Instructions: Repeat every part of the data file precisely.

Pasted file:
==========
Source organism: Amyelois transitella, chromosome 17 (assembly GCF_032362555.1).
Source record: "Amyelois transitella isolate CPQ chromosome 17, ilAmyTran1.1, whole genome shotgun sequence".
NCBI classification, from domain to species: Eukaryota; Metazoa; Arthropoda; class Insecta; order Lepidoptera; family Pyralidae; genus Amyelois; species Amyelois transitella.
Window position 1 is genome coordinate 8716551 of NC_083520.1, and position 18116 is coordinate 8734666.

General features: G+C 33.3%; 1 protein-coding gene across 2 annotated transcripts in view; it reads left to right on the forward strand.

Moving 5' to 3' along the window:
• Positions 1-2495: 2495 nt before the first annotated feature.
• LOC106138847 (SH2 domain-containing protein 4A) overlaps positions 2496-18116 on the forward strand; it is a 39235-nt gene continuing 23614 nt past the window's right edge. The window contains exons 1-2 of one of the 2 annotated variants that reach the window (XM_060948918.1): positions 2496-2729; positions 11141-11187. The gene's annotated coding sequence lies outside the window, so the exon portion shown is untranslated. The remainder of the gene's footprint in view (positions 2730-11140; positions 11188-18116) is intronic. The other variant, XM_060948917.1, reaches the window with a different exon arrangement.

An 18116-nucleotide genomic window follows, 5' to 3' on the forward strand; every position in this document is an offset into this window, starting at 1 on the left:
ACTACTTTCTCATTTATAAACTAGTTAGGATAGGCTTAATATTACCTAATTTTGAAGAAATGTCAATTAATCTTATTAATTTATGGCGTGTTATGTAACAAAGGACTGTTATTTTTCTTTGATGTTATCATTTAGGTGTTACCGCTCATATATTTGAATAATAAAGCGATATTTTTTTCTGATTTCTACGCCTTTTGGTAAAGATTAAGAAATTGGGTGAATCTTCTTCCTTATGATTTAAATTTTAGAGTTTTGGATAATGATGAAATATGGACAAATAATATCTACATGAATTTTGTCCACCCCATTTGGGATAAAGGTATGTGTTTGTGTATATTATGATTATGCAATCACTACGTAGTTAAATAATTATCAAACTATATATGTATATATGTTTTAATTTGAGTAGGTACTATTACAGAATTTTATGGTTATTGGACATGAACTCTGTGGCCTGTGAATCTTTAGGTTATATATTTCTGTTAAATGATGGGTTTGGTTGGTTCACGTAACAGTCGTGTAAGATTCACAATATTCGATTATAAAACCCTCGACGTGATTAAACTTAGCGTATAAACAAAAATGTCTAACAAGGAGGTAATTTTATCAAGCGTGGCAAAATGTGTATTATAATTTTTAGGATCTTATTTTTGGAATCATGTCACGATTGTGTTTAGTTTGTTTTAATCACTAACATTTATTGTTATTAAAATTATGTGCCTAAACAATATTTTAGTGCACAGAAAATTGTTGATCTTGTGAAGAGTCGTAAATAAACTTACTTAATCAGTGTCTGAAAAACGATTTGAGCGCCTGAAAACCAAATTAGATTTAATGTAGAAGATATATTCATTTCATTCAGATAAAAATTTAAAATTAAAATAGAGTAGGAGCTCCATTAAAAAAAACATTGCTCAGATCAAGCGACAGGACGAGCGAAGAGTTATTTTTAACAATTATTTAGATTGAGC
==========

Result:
Source organism: Amyelois transitella, chromosome 17 (assembly GCF_032362555.1).
Source record: "Amyelois transitella isolate CPQ chromosome 17, ilAmyTran1.1, whole genome shotgun sequence".
NCBI classification, from domain to species: Eukaryota; Metazoa; Arthropoda; class Insecta; order Lepidoptera; family Pyralidae; genus Amyelois; species Amyelois transitella.
Window position 1 is genome coordinate 8716551 of NC_083520.1, and position 18116 is coordinate 8734666.

General features: G+C 33.3%; 1 protein-coding gene across 2 annotated transcripts in view; it reads left to right on the forward strand.

Moving 5' to 3' along the window:
• Positions 1-2495: 2495 nt before the first annotated feature.
• LOC106138847 (SH2 domain-containing protein 4A) overlaps positions 2496-18116 on the forward strand; it is a 39235-nt gene continuing 23614 nt past the window's right edge. The window contains exons 1-2 of one of the 2 annotated variants that reach the window (XM_060948918.1): positions 2496-2729; positions 11141-11187. The gene's annotated coding sequence lies outside the window, so the exon portion shown is untranslated. The remainder of the gene's footprint in view (positions 2730-11140; positions 11188-18116) is intronic. The other variant, XM_060948917.1, reaches the window with a different exon arrangement.

An 18116-nucleotide genomic window follows, 5' to 3' on the forward strand; every position in this document is an offset into this window, starting at 1 on the left:
ACTACTTTCTCATTTATAAACTAGTTAGGATAGGCTTAATATTACCTAATTTTGAAGAAATGTCAATTAATCTTATTAATTTATGGCGTGTTATGTAACAAAGGACTGTTATTTTTCTTTGATGTTATCATTTAGGTGTTACCGCTCATATATTTGAATAATAAAGCGATATTTTTTTCTGATTTCTACGCCTTTTGGTAAAGATTAAGAAATTGGGTGAATCTTCTTCCTTATGATTTAAATTTTAGAGTTTTGGATAATGATGAAATATGGACAAATAATATCTACATGAATTTTGTCCACCCCATTTGGGATAAAGGTATGTGTTTGTGTATATTATGATTATGCAATCACTACGTAGTTAAATAATTATCAAACTATATATGTATATATGTTTTAATTTGAGTAGGTACTATTACAGAATTTTATGGTTATTGGACATGAACTCTGTGGCCTGTGAATCTTTAGGTTATATATTTCTGTTAAATGATGGGTTTGGTTGGTTCACGTAACAGTCGTGTAAGATTCACAATATTCGATTATAAAACCCTCGACGTGATTAAACTTAGCGTATAAACAAAAATGTCTAACAAGGAGGTAATTTTATCAAGCGTGGCAAAATGTGTATTATAATTTTTAGGATCTTATTTTTGGAATCATGTCACGATTGTGTTTAGTTTGTTTTAATCACTAACATTTATTGTTATTAAAATTATGTGCCTAAACAATATTTTAGTGCACAGAAAATTGTTGATCTTGTGAAGAGTCGTAAATAAACTTACTTAATCAGTGTCTGAAAAACGATTTGAGCGCCTGAAAACCAAATTAGATTTAATGTAGAAGATATATTCATTTCATTCAGATAAAAATTTAAAATTAAAATAGAGTAGGAGCTCCATTAAAAAAAACATTGCTCAGATCAAGCGACAGGACGAGCGAAGAGTTATTTTTAACAATTATTTAGATTGAGC